The Association of American Universities (AAU) released today (Sept. 21) the findings of its comprehensive survey about sexual assault and misconduct on college campuses. Conducted this spring, the survey collected data from some 800,000 undergraduate, graduate and professional students at 27 colleges and universities across the nation, including Washington University in St. Louis.
According to the overall findings of the campus climate survey:
- 11.7 percent of all students who responded nationally reported that since entering college they have experienced some form of nonconsensual sexual contact involving physical force or incapacitation, including 5.3 percent involving completed penetration or attempted penetration by force.
- Among only female undergraduates, 23.1 percent reported that since entering college they have experienced some form of nonconsensual sexual contact involving physical force or incapacitation, including 10.8 percent involving completed penetration or attempted penetration by force.
The full national report is available online.
At Washington University, the percentages are generally consistent with the national statistics:
- 10.9 percent of all students reported having experienced some form of nonconsensual sexual contact involving physical force or incapacitation while attending the university, including 5 percent involving completed penetration or attempted penetration by force.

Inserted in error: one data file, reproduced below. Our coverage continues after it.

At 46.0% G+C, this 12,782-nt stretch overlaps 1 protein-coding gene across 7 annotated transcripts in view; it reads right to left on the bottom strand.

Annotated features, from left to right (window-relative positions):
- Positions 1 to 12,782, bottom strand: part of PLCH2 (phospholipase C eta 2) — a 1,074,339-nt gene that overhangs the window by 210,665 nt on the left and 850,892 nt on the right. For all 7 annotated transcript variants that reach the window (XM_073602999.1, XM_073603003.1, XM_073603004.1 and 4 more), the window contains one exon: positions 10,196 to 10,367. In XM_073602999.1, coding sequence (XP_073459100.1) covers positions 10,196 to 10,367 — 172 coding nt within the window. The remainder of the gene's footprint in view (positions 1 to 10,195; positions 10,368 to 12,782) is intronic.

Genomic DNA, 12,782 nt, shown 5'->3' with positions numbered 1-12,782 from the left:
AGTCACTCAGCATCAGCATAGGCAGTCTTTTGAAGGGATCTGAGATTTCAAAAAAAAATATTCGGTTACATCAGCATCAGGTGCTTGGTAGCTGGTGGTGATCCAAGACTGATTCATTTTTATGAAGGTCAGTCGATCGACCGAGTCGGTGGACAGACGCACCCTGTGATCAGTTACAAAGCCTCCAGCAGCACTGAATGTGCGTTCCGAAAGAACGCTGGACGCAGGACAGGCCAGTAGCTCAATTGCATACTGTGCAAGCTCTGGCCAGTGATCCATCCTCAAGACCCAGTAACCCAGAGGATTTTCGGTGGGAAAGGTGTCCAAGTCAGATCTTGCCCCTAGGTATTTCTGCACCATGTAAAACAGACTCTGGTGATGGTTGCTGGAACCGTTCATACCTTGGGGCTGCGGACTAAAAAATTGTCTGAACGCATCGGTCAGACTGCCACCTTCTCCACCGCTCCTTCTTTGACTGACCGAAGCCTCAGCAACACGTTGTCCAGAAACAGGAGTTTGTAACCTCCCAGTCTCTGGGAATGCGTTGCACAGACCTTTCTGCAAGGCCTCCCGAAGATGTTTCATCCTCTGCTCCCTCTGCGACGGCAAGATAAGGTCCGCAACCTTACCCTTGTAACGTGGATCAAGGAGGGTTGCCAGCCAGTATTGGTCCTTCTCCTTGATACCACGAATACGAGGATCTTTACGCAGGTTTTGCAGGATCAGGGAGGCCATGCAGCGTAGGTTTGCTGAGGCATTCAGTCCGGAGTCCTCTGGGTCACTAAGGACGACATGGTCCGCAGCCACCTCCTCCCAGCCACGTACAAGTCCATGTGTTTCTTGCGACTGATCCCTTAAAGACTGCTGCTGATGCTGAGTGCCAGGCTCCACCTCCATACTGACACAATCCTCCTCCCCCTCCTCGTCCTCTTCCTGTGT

- Among female undergraduate and graduate students surveyed, 22.6 percent and 8.5 percent, respectively, reported experiencing some form of nonconsensual sexual contact involving physical force or incapacitation while attending the university, including 11.9 percent and 3.3 percent, respectively, involving completed penetration or attempted penetration by force.
Our survey results also provide important information regarding the risk for graduate and male students, as well as the TGQN (transgender, genderqueer or nonconforming, questioning or not listed) populations, including:
- Among the TGQN population, 37.4 percent reported having experienced some form of nonconsensual sexual contact involving physical force or incapacitation while attending the university, including 15.7 percent involving completed penetration or attempted penetration by force.
- Among male undergraduates and graduate students surveyed, 7.5 percent and 2.7 percent, respectively, reported experiencing some form of nonconsensual sexual contact involving physical force or incapacitation while attending the university, including 2.9 percent and .7 percent, respectively, involving completed penetration or attempted penetration by force.
The full Washington University report, including all data, is available online.
“These numbers are sobering, to be sure, but sadly not unexpected, given the well-documented challenges of sexual assault, misconduct and harassment that colleges and universities across the nation have faced for decades,” said Chancellor Mark S. Wrighton. “The survey data are consistent with other insight we have gained in recent years. In many ways they affirm what we already know, and they also underscore the need to ramp up our efforts, particularly in the area of prevention. We have a strong base on which to build through efforts that are underway, which the data show are making a difference in education and awareness.
“I have enlisted the leadership of Provost Holden Thorp and Lori White, vice chancellor for student affairs, in our efforts to interpret the survey data, review our existing procedures and policies, and recommend steps we can take to stop sexual assault and misconduct on our campuses. We are fully committed to creating an environment where every member of our community feels secure and is treated with respect, and the survey represents an important milestone in our continuing efforts.”